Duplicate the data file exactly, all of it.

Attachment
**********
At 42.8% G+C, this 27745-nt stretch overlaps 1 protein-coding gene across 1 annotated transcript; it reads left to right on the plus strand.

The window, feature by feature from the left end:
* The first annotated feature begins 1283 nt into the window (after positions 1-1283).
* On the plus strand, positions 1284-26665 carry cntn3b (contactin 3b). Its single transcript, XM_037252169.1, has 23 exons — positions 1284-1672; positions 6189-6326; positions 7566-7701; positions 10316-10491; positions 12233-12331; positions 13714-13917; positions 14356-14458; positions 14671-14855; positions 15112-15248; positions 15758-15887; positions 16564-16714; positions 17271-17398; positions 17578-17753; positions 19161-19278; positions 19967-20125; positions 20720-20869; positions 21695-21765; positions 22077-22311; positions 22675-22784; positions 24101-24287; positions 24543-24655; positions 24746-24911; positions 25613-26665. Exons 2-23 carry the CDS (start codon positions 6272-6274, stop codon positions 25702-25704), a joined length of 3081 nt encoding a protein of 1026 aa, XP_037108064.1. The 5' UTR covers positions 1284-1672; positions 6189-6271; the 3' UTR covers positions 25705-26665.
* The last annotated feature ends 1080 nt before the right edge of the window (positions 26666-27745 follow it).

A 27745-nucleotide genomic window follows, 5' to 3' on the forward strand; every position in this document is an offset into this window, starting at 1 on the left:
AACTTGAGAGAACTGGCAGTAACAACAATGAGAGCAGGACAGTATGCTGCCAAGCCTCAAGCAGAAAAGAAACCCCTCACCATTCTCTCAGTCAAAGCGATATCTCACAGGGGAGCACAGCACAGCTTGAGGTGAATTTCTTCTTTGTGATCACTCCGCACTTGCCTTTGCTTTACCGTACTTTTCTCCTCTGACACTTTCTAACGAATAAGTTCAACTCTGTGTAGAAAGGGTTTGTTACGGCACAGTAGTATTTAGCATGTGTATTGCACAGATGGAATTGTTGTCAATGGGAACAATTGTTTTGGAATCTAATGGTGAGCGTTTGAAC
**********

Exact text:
At 42.8% G+C, this 27745-nt stretch overlaps 1 protein-coding gene across 1 annotated transcript; it reads left to right on the plus strand.

The window, feature by feature from the left end:
* The first annotated feature begins 1283 nt into the window (after positions 1-1283).
* On the plus strand, positions 1284-26665 carry cntn3b (contactin 3b). Its single transcript, XM_037252169.1, has 23 exons — positions 1284-1672; positions 6189-6326; positions 7566-7701; positions 10316-10491; positions 12233-12331; positions 13714-13917; positions 14356-14458; positions 14671-14855; positions 15112-15248; positions 15758-15887; positions 16564-16714; positions 17271-17398; positions 17578-17753; positions 19161-19278; positions 19967-20125; positions 20720-20869; positions 21695-21765; positions 22077-22311; positions 22675-22784; positions 24101-24287; positions 24543-24655; positions 24746-24911; positions 25613-26665. Exons 2-23 carry the CDS (start codon positions 6272-6274, stop codon positions 25702-25704), a joined length of 3081 nt encoding a protein of 1026 aa, XP_037108064.1. The 5' UTR covers positions 1284-1672; positions 6189-6271; the 3' UTR covers positions 25705-26665.
* The last annotated feature ends 1080 nt before the right edge of the window (positions 26666-27745 follow it).

A 27745-nucleotide genomic window follows, 5' to 3' on the forward strand; every position in this document is an offset into this window, starting at 1 on the left:
AACTTGAGAGAACTGGCAGTAACAACAATGAGAGCAGGACAGTATGCTGCCAAGCCTCAAGCAGAAAAGAAACCCCTCACCATTCTCTCAGTCAAAGCGATATCTCACAGGGGAGCACAGCACAGCTTGAGGTGAATTTCTTCTTTGTGATCACTCCGCACTTGCCTTTGCTTTACCGTACTTTTCTCCTCTGACACTTTCTAACGAATAAGTTCAACTCTGTGTAGAAAGGGTTTGTTACGGCACAGTAGTATTTAGCATGTGTATTGCACAGATGGAATTGTTGTCAATGGGAACAATTGTTTTGGAATCTAATGGTGAGCGTTTGAAC